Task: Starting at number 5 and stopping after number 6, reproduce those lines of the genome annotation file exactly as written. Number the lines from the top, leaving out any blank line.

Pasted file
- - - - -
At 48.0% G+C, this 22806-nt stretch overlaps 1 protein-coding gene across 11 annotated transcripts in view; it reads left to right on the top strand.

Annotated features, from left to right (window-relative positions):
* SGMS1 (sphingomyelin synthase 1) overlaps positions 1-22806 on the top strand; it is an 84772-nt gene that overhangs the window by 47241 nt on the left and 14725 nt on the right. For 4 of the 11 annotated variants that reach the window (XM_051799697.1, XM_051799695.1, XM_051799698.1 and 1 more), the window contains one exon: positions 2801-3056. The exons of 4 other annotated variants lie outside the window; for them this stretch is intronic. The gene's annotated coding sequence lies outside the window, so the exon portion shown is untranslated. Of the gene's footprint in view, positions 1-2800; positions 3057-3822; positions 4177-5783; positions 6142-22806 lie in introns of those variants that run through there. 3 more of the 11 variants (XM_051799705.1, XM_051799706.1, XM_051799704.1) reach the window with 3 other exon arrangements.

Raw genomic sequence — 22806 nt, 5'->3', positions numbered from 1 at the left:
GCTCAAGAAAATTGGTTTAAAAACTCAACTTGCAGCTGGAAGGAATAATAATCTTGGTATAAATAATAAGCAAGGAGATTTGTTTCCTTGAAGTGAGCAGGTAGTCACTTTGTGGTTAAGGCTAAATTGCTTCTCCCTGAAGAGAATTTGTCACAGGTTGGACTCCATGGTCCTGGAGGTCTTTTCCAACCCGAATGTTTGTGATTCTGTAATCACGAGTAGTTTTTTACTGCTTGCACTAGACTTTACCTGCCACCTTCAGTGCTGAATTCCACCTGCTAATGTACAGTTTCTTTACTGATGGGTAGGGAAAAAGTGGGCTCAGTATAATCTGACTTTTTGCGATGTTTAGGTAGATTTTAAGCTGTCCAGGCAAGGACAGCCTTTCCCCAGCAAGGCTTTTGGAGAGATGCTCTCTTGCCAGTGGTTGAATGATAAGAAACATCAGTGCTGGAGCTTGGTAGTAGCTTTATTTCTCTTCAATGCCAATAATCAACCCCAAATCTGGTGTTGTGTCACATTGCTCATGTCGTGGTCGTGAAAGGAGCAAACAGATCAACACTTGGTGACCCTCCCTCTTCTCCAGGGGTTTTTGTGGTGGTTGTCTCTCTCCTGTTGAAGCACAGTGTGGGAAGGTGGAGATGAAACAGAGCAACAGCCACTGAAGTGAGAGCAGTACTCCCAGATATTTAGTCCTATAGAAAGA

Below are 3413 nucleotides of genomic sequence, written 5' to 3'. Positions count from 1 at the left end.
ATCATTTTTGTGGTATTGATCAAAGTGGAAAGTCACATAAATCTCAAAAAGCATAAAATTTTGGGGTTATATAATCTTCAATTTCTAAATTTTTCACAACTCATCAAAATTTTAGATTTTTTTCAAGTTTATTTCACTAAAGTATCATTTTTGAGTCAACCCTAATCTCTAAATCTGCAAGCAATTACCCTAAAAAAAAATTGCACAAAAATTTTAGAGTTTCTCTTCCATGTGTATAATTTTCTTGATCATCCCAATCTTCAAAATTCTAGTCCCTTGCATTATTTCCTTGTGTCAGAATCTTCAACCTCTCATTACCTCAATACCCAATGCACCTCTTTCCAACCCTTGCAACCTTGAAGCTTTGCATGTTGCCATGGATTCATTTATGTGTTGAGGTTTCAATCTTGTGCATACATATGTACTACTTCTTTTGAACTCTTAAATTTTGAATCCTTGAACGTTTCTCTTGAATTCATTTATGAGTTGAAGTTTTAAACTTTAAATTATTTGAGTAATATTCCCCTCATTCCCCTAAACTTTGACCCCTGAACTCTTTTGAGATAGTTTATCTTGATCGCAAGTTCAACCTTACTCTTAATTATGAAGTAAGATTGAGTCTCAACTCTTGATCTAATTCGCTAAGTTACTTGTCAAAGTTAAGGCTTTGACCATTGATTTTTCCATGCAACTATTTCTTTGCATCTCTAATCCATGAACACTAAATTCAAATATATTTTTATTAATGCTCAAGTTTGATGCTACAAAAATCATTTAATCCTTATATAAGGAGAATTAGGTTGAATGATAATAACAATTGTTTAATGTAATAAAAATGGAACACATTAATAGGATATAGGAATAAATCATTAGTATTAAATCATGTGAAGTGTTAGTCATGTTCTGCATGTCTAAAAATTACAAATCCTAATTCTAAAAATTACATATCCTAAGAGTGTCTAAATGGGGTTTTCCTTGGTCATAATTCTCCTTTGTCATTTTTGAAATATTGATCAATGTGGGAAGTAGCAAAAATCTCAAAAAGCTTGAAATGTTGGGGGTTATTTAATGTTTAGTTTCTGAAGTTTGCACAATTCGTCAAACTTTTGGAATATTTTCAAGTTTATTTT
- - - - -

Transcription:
GCTCAAGAAAATTGGTTTAAAAACTCAACTTGCAGCTGGAAGGAATAATAATCTTGGTATAAATAATAAGCAAGGAGATTTGTTTCCTTGAAGTGAGCAGGTAGTCACTTTGTGGTTAAGGCTAAATTGCTTCTCCCTGAAGAGAATTTGTCACAGGTTGGACTCCATGGTCCTGGAGGTCTTTTCCAACCCGAATGTTTGTGATTCTGTAATCACGAGTAGTTTTTTACTGCTTGCACTAGACTTTACCTGCCACCTTCAGTGCTGAATTCCACCTGCTAATGTACAGTTTCTTTACTGATGGGTAGGGAAAAAGTGGGCTCAGTATAATCTGACTTTTTGCGATGTTTAGGTAGATTTTAAGCTGTCCAGGCAAGGACAGCCTTTCCCCAGCAAGGCTTTTGGAGAGATGCTCTCTTGCCAGTGGTTGAATGATAAGAAACATCAGTGCTGGAGCTTGGTAGTAGCTTTATTTCTCTTCAATGCCAATAATCAACCCCAAATCTGGTGTTGTGTCACATTGCTCATGTCGTGGTCGTGAAAGGAGCAAACAGATCAACACTTGGTGACCCTCCCTCTTCTCCAGGGGTTTTTGTGGTGGTTGTCTCTCTCCTGTTGAAGCACAGTGTGGGAAGGTGGAGATGAAACAGAGCAACAGCCACTGAAGTGAGAGCAGTACTCCCAGATATTTAGTCCTATAGAAAGA

Below are 3413 nucleotides of genomic sequence, written 5' to 3'. Positions count from 1 at the left end.